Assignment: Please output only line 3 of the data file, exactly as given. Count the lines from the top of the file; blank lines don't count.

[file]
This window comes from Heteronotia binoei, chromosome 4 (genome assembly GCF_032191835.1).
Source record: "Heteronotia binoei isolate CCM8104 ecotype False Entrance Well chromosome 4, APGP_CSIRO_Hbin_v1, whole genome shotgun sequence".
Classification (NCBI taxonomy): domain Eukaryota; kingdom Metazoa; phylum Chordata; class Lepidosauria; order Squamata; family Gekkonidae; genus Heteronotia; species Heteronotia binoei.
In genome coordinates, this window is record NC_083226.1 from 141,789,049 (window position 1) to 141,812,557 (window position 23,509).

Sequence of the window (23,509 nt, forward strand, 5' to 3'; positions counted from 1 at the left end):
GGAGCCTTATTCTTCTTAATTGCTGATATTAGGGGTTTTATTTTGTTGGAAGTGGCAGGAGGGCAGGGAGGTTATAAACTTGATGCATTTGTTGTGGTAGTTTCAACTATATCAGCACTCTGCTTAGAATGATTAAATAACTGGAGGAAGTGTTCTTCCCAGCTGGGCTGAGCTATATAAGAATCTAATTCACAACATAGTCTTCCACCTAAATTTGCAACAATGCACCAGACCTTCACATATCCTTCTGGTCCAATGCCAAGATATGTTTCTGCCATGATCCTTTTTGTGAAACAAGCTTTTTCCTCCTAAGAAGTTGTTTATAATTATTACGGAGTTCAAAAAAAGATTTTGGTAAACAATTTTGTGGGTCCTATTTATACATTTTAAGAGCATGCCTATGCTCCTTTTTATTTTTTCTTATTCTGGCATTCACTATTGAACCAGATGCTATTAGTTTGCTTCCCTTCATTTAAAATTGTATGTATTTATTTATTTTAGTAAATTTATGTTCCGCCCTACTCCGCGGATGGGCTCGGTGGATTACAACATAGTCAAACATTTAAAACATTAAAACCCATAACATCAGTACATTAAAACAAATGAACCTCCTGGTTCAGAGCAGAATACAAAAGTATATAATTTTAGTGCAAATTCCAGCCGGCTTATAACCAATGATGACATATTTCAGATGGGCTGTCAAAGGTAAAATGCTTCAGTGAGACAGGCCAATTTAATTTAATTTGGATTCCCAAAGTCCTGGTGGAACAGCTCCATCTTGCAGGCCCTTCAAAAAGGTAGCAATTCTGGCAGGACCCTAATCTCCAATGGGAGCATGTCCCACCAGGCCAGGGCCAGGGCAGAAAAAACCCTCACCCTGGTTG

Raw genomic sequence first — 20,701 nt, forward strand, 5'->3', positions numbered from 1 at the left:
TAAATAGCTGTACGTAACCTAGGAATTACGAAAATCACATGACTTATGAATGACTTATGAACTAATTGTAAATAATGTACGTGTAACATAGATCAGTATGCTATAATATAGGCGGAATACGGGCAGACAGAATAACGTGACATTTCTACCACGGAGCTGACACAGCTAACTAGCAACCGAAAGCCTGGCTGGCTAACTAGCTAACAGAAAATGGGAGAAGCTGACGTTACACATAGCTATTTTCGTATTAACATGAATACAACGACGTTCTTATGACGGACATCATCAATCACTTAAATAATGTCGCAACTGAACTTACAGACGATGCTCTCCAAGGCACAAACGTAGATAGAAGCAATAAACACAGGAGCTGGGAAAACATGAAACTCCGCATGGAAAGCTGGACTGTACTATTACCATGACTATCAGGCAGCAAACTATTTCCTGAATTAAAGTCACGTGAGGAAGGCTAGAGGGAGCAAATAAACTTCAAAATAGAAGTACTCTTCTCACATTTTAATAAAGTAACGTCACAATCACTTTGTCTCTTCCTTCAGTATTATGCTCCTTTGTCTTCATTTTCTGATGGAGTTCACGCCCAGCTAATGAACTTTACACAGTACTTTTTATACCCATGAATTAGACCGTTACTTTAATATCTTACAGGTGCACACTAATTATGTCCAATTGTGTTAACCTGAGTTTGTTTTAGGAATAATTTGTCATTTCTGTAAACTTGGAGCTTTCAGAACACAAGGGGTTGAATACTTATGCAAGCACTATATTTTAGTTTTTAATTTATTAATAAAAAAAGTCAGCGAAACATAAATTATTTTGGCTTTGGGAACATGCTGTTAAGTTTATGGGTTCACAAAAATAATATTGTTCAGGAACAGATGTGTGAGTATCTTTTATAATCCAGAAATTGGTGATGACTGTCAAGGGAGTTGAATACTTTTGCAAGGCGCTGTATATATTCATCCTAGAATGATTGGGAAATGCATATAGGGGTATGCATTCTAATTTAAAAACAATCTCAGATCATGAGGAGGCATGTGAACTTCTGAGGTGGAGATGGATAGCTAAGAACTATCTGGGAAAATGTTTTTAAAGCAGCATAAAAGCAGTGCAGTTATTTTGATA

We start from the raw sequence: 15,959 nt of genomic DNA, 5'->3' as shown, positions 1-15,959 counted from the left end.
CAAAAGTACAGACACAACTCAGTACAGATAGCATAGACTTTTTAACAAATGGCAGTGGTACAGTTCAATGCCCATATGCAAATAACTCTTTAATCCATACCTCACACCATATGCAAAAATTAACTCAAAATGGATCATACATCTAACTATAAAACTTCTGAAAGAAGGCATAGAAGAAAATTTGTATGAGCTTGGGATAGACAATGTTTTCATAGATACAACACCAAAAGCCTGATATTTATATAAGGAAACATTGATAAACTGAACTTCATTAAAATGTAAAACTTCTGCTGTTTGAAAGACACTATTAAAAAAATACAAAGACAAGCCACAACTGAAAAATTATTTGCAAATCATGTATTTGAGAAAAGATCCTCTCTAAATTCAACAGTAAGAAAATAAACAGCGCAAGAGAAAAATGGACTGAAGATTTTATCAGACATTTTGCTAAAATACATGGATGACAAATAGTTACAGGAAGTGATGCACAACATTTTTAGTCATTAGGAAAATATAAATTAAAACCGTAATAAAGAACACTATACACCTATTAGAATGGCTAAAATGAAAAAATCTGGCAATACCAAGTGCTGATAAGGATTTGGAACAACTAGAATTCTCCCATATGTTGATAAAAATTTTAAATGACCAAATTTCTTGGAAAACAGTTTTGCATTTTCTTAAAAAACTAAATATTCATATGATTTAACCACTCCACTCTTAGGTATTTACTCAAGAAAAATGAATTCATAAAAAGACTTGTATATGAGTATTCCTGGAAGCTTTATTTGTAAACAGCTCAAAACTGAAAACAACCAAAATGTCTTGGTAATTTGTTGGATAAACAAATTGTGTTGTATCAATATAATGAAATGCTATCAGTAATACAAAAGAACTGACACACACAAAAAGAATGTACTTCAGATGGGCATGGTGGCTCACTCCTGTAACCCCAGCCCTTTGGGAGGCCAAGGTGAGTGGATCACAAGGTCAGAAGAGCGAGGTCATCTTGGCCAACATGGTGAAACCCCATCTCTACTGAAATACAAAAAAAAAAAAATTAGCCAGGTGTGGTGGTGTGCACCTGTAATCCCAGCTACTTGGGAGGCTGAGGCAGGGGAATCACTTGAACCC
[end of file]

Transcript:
Classification (NCBI taxonomy): domain Eukaryota; kingdom Metazoa; phylum Chordata; class Lepidosauria; order Squamata; family Gekkonidae; genus Heteronotia; species Heteronotia binoei.